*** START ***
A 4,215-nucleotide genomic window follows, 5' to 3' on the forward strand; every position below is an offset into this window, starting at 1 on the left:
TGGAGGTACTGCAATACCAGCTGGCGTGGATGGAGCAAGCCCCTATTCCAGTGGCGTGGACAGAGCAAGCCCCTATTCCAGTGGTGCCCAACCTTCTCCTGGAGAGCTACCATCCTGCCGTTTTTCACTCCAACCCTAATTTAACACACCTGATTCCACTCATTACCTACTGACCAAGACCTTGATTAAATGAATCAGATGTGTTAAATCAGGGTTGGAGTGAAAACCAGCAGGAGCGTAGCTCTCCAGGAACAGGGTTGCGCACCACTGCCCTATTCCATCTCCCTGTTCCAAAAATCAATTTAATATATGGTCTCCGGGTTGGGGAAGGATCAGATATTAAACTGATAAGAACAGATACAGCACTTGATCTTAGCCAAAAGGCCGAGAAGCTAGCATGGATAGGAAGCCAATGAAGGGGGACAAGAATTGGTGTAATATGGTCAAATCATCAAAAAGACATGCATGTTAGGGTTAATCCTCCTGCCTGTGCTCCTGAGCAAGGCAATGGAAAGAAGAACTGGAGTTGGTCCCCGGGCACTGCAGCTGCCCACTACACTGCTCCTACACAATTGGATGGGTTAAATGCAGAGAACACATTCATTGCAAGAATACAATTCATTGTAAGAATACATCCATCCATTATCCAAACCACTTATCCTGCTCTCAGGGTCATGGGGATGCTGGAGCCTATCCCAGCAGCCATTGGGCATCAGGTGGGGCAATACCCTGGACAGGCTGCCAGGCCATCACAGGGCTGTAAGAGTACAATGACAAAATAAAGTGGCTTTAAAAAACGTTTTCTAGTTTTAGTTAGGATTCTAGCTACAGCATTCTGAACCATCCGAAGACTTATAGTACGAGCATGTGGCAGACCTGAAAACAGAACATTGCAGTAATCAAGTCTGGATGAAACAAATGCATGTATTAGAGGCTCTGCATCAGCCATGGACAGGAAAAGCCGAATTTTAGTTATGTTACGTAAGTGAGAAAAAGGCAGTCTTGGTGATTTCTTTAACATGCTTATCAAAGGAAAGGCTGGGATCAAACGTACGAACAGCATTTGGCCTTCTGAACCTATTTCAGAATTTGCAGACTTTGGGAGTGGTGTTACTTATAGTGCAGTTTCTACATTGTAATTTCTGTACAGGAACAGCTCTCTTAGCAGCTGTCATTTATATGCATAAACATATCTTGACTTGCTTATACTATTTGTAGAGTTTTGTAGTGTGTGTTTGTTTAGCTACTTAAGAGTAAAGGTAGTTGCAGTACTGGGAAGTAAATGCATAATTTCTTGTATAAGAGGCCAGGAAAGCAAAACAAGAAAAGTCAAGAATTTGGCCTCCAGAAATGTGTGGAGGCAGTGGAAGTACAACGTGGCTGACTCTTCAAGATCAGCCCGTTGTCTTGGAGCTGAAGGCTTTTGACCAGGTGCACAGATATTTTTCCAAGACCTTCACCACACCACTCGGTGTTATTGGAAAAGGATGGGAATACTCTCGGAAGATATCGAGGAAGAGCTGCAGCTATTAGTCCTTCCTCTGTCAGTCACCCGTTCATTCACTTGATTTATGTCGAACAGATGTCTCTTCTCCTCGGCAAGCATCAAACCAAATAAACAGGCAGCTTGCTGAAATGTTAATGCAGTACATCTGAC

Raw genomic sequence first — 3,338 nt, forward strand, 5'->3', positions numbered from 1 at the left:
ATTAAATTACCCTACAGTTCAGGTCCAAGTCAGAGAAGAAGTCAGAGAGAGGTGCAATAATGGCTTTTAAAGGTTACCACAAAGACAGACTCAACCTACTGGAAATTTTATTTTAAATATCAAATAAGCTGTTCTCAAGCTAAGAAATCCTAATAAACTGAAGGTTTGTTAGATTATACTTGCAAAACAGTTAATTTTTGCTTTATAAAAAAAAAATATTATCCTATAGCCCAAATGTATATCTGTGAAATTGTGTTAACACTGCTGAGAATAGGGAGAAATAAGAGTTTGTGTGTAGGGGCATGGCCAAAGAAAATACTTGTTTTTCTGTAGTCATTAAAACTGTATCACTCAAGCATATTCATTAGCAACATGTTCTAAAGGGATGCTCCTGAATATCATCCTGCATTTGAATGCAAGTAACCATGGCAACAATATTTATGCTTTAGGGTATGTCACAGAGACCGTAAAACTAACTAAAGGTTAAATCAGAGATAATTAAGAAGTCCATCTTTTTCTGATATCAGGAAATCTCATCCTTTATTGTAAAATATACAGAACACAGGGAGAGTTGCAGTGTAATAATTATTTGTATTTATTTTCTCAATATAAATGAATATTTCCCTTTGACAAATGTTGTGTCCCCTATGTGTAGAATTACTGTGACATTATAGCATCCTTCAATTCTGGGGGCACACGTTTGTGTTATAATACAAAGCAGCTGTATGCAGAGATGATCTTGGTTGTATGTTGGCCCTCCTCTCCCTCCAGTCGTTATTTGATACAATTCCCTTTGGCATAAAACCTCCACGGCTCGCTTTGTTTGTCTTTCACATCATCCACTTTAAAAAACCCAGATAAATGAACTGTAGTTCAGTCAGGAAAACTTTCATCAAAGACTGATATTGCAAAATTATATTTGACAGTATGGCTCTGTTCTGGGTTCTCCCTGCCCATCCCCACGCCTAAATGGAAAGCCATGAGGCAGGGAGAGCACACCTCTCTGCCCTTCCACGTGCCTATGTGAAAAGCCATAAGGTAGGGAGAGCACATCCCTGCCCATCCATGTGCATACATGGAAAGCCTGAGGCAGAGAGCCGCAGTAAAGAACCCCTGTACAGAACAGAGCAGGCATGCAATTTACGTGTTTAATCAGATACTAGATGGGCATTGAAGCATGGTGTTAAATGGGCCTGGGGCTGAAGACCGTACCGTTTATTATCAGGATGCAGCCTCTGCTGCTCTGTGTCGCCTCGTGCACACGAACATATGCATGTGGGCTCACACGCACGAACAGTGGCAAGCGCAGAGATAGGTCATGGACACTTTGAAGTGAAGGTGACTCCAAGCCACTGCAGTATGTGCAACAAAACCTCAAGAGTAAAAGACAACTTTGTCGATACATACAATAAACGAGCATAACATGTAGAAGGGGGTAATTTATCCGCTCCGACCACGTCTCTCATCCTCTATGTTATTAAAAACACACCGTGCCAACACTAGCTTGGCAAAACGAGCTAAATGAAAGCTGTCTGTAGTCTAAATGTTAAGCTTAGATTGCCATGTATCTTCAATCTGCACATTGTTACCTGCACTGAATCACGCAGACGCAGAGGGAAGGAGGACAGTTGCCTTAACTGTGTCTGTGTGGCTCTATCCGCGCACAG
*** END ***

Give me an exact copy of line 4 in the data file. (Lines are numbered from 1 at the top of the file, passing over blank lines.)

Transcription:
ATTAAATTACCCTACAGTTCAGGTCCAAGTCAGAGAAGAAGTCAGAGAGAGGTGCAATAATGGCTTTTAAAGGTTACCACAAAGACAGACTCAACCTACTGGAAATTTTATTTTAAATATCAAATAAGCTGTTCTCAAGCTAAGAAATCCTAATAAACTGAAGGTTTGTTAGATTATACTTGCAAAACAGTTAATTTTTGCTTTATAAAAAAAAAATATTATCCTATAGCCCAAATGTATATCTGTGAAATTGTGTTAACACTGCTGAGAATAGGGAGAAATAAGAGTTTGTGTGTAGGGGCATGGCCAAAGAAAATACTTGTTTTTCTGTAGTCATTAAAACTGTATCACTCAAGCATATTCATTAGCAACATGTTCTAAAGGGATGCTCCTGAATATCATCCTGCATTTGAATGCAAGTAACCATGGCAACAATATTTATGCTTTAGGGTATGTCACAGAGACCGTAAAACTAACTAAAGGTTAAATCAGAGATAATTAAGAAGTCCATCTTTTTCTGATATCAGGAAATCTCATCCTTTATTGTAAAATATACAGAACACAGGGAGAGTTGCAGTGTAATAATTATTTGTATTTATTTTCTCAATATAAATGAATATTTCCCTTTGACAAATGTTGTGTCCCCTATGTGTAGAATTACTGTGACATTATAGCATCCTTCAATTCTGGGGGCACACGTTTGTGTTATAATACAAAGCAGCTGTATGCAGAGATGATCTTGGTTGTATGTTGGCCCTCCTCTCCCTCCAGTCGTTATTTGATACAATTCCCTTTGGCATAAAACCTCCACGGCTCGCTTTGTTTGTCTTTCACATCATCCACTTTAAAAAACCCAGATAAATGAACTGTAGTTCAGTCAGGAAAACTTTCATCAAAGACTGATATTGCAAAATTATATTTGACAGTATGGCTCTGTTCTGGGTTCTCCCTGCCCATCCCCACGCCTAAATGGAAAGCCATGAGGCAGGGAGAGCACACCTCTCTGCCCTTCCACGTGCCTATGTGAAAAGCCATAAGGTAGGGAGAGCACATCCCTGCCCATCCATGTGCATACATGGAAAGCCTGAGGCAGAGAGCCGCAGTAAAGAACCCCTGTACAGAACAGAGCAGGCATGCAATTTACGTGTTTAATCAGATACTAGATGGGCATTGAAGCATGGTGTTAAATGGGCCTGGGGCTGAAGACCGTACCGTTTATTATCAGGATGCAGCCTCTGCTGCTCTGTGTCGCCTCGTGCACACGAACATATGCATGTGGGCTCACACGCACGAACAGTGGCAAGCGCAGAGATAGGTCATGGACACTTTGAAGTGAAGGTGACTCCAAGCCACTGCAGTATGTGCAACAAAACCTCAAGAGTAAAAGACAACTTTGTCGATACATACAATAAACGAGCATAACATGTAGAAGGGGGTAATTTATCCGCTCCGACCACGTCTCTCATCCTCTATGTTATTAAAAACACACCGTGCCAACACTAGCTTGGCAAAACGAGCTAAATGAAAGCTGTCTGTAGTCTAAATGTTAAGCTTAGATTGCCATGTATCTTCAATCTGCACATTGTTACCTGCACTGAATCACGCAGACGCAGAGGGAAGGAGGACAGTTGCCTTAACTGTGTCTGTGTGGCTCTATCCGCGCACAG